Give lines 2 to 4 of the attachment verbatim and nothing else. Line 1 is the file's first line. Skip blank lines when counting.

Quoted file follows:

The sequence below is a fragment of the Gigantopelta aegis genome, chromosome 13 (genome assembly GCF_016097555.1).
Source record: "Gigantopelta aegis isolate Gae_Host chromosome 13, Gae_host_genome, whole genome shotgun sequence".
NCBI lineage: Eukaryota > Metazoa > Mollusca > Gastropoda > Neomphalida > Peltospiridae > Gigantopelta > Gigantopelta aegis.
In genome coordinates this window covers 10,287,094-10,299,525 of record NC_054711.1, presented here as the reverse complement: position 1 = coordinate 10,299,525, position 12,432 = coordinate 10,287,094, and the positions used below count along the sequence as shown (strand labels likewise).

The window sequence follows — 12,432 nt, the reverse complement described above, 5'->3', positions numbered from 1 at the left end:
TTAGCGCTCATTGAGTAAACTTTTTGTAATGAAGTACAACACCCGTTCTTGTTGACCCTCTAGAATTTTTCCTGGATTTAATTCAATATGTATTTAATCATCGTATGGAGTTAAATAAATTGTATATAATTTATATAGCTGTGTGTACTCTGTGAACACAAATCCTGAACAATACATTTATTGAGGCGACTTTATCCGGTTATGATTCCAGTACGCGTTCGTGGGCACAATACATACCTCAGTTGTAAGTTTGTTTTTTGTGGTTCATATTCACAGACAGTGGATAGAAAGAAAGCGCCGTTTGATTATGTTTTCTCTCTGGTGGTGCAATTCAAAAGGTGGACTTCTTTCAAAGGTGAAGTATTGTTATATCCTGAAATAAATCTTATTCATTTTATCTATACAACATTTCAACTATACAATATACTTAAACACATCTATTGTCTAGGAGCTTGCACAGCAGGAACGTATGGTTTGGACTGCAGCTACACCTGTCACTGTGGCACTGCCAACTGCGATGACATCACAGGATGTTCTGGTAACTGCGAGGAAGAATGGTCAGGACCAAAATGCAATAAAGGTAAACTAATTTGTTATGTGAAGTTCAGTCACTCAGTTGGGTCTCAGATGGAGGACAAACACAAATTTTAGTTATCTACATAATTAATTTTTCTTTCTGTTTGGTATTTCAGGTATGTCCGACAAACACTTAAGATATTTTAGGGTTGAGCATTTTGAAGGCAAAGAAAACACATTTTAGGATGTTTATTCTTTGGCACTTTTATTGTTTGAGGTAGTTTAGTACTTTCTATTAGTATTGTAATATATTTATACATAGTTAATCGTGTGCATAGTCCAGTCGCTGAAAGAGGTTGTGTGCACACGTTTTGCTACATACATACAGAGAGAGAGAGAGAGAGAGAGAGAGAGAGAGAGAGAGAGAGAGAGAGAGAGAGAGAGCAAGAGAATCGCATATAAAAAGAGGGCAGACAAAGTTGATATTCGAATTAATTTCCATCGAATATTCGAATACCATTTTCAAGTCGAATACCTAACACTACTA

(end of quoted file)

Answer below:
Source record: "Gigantopelta aegis isolate Gae_Host chromosome 13, Gae_host_genome, whole genome shotgun sequence".
NCBI lineage: Eukaryota > Metazoa > Mollusca > Gastropoda > Neomphalida > Peltospiridae > Gigantopelta > Gigantopelta aegis.
In genome coordinates this window covers 10,287,094-10,299,525 of record NC_054711.1, presented here as the reverse complement: position 1 = coordinate 10,299,525, position 12,432 = coordinate 10,287,094, and the positions used below count along the sequence as shown (strand labels likewise).